The closer I got to Bon Appétit Farm to Fork vendor Urban Oaks Organic farm, the more convinced I was that my GPS had led me astray. The device told me that I had less than a minute left on my drive, but outside my window I saw a liquor store with bars over its doors and windows, trash littering the sidewalk, vacant lots, and big apartment buildings in need of repair.
As a fellow for the Bon Appétit Management Company Foundation, I spend more time than most on farms. It’s one of my favorite parts of the job. Most farm visits take me out of cities, driving down country roads and through rural farmland. Acres of corn, century-old New England barns, tractor crossing signs, and wandering chickens all serve as mental preparation before I set foot into an agricultural world. But this was something different.
I pulled into the driveway. As I stepped out of my car, I was relieved to see the entrance to two large greenhouses. The door of one of the buildings opened and a petite woman walked toward me and smiled: Liz Aaronsohn, a member of the farm’s board of directors and a longtime civil rights activist and professor.
The Wesleyan University students joining me for the tour weren’t far behind. Noelle Hiam ’15 and Rachel Lindy ’15 had created and led a student-run spring seminar called Food Justice and Sovereignty for 20 of their peers. Through readings, films, and discussion they had immersed themselves in farm labor issues and food deserts (places where residents have very little easy access to affordable healthy food). Now they were eager to leave campus and see where some of the fruits and vegetables they eat everyday on campus are grown.
When I explained to Liz that the students were studying food justice, her face lit up. “Oh my gosh! That’s what we’re all about!” she exclaimed. Liz went on to explain that Urban Oaks Organic is located in the lowest-income neighborhood in Connecticut’s third-worst food desert. That’s intentional. Urban Oaks Organic is a non-profit farm that grows organic food year round in Connecticut in order to begin transforming that surrounding food desert into an oasis.
And transform they have. Through the EPA’s Brownfields Cleanup program, what was an abandoned flower farm with a shattered greenhouse 15 years ago now holds four greenhouses operating year round. What used to be a gas station and auto repair shop is now a multi-use farm space: offices for employees of the farm and a retail space decorated with brightly colored signs and baskets ready for the latest crop. On just 3.5 acres only 13 miles from Wesleyan’s campus, Urban Oaks grows more than 250 varieties of fruits, vegetables, and herbs, including salad greens, cooking greens, heirloom tomatoes, and garlic. Some of these greenhouses are passive, meaning they run on sunlight alone, which is sufficient for many of these crops. But with the help of some heated greenhouses, Urban Oaks also grows some crops that elicit wows from Northeasters, like figs, avocado, and grapefruit.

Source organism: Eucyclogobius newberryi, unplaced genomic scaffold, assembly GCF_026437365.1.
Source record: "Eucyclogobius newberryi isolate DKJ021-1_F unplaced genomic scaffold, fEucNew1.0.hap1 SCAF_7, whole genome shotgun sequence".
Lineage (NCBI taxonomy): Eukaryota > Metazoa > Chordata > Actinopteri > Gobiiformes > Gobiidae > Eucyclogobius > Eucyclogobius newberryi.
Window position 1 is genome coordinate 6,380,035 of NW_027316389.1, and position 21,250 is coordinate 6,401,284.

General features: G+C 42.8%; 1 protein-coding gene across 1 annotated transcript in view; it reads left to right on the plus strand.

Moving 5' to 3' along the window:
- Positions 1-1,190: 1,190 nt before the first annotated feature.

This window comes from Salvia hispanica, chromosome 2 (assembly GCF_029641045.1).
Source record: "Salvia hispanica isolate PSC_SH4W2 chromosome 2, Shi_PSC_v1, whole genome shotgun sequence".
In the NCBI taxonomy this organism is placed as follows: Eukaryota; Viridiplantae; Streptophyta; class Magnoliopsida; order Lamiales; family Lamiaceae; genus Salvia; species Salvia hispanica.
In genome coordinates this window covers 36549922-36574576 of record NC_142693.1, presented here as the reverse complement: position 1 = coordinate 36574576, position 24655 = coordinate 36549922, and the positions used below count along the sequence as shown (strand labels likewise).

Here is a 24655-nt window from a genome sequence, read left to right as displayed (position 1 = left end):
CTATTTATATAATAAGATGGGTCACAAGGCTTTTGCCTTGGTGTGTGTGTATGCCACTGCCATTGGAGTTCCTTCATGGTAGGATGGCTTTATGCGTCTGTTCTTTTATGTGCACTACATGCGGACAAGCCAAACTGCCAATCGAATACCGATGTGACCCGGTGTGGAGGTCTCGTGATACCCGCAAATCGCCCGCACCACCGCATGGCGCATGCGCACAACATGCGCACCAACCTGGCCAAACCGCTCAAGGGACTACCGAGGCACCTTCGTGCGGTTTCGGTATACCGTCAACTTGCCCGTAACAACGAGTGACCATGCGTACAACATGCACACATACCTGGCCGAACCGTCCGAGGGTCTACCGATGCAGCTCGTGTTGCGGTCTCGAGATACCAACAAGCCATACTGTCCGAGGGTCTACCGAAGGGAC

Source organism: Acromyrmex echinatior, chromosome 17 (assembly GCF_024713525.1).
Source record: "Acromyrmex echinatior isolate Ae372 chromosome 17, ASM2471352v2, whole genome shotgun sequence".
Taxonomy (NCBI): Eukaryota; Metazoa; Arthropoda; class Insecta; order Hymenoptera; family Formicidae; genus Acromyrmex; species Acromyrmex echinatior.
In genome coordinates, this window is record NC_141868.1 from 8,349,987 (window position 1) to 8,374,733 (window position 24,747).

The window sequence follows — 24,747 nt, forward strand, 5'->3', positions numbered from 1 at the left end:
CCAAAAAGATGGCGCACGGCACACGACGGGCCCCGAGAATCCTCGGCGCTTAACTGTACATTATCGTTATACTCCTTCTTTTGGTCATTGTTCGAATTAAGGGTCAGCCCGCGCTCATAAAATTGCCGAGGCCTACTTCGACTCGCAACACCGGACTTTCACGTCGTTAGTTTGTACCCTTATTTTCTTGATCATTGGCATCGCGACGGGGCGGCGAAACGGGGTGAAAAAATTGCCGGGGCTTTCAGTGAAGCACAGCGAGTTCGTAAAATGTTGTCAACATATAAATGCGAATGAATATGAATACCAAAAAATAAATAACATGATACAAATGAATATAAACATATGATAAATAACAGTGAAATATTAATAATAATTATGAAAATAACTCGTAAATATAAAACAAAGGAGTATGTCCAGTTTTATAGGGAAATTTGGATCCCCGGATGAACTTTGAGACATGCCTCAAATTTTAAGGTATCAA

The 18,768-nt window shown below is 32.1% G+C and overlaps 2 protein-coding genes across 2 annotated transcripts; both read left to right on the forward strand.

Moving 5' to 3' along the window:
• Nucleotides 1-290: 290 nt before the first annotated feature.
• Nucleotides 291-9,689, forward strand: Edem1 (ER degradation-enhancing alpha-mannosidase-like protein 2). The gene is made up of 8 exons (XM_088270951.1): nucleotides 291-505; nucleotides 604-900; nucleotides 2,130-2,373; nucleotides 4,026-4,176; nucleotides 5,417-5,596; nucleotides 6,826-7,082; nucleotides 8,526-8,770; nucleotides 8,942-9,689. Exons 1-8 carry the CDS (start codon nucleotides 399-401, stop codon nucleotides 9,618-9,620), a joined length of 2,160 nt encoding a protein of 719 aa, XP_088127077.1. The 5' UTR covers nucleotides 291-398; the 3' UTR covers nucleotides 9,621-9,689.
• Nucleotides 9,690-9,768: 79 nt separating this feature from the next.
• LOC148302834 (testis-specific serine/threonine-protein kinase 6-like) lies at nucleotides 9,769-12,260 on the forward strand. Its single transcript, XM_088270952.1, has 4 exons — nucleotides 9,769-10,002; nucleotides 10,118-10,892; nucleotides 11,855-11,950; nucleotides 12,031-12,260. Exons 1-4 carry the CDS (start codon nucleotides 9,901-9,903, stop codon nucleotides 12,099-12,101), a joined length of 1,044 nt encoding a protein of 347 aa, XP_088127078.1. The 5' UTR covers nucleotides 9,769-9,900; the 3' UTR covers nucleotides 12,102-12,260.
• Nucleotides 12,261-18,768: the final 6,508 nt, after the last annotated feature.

“You have to have faith that if you plant a seed in the right conditions, it will eventually grow.”
Urban Oaks employs eight year-round employees and about a dozen teenagers during the summer season. Hiring local teens is just one of many ways Urban Oaks lives out its mission to not just feed, but be implanted in its community. Its board of directors boasts at least 50% of its members from the neighborhood and at least 50% local, professional farmers. In addition to Bon Appétit cafés, the farm sells to restaurants, through a CSA program, and at their onsite farmers market, where they fundraise in order to double the amount of money available to low-income families through Woman Infants and Children (WIC) and Supplemental Nutrition Assistance Program (SNAP, formerly known as Food Stamp) programs.
Lastly, Urban Oaks launched a mobile farmers market this spring, to make fresh, organic, local fruits and vegetables as convenient as possible for the populations they are trying to serve. The flyers are in both Spanish and English, and the mobile market goes to a different part of the neighborhood each day of the week.
I asked Liz if she thought things in the neighborhood, and in our food system, were really changing. “As educators, and as farmers,” Liz told us, “you have to have faith that if you plant a seed in the right conditions, it will eventually grow.”
Some days, that faith is stronger than others. As I learned, Urban Oaks by many measures is a success story. They sell everything they grow, get a premium for the organic produce, and have truly imbedded themselves and their food into the community. Yet they struggle financially and are dependent on fundraising and volunteers to operate. What’s more, they lease the land they have invested so much in, and in order to feel secure about the farm’s future will need to raise the funds to purchase it.
But on this sunny spring day in Connecticut, I believed wholeheartedly in the seeds planted by Urban Oaks Organic and what the young leaders touring the farm with me might later do. Change, like farming, requires hard work, patience and a whole lot of tiny miracles.